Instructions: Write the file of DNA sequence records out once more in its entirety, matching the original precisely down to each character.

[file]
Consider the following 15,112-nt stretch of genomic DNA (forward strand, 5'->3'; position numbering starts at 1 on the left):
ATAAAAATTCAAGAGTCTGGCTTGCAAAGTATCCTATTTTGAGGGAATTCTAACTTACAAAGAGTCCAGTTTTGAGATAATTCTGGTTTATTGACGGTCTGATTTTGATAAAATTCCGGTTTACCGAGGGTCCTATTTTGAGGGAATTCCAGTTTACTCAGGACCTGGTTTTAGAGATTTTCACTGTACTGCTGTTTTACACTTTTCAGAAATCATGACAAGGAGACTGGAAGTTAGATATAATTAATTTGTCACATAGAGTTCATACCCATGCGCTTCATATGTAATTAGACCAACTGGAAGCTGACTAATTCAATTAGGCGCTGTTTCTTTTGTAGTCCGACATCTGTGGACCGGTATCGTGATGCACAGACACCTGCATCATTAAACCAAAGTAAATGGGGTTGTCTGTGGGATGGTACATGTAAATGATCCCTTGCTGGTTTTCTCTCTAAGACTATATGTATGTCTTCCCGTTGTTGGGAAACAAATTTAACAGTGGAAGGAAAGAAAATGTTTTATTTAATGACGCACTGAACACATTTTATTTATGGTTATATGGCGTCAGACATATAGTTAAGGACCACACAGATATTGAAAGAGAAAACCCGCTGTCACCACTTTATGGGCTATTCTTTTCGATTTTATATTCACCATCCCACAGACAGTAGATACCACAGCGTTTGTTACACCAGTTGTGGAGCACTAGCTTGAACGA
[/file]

Consider the following 15,112-nt stretch of genomic DNA (forward strand, 5'->3'; position numbering starts at 1 on the left):
ATAAAAATTCAAGAGTCTGGCTTGCAAAGTATCCTATTTTGAGGGAATTCTAACTTACAAAGAGTCCAGTTTTGAGATAATTCTGGTTTATTGACGGTCTGATTTTGATAAAATTCCGGTTTACCGAGGGTCCTATTTTGAGGGAATTCCAGTTTACTCAGGACCTGGTTTTAGAGATTTTCACTGTACTGCTGTTTTACACTTTTCAGAAATCATGACAAGGAGACTGGAAGTTAGATATAATTAATTTGTCACATAGAGTTCATACCCATGCGCTTCATATGTAATTAGACCAACTGGAAGCTGACTAATTCAATTAGGCGCTGTTTCTTTTGTAGTCCGACATCTGTGGACCGGTATCGTGATGCACAGACACCTGCATCATTAAACCAAAGTAAATGGGGTTGTCTGTGGGATGGTACATGTAAATGATCCCTTGCTGGTTTTCTCTCTAAGACTATATGTATGTCTTCCCGTTGTTGGGAAACAAATTTAACAGTGGAAGGAAAGAAAATGTTTTATTTAATGACGCACTGAACACATTTTATTTATGGTTATATGGCGTCAGACATATAGTTAAGGACCACACAGATATTGAAAGAGAAAACCCGCTGTCACCACTTTATGGGCTATTCTTTTCGATTTTATATTCACCATCCCACAGACAGTAGATACCACAGCGTTTGTTACACCAGTTGTGGAGCACTAGCTTGAACGA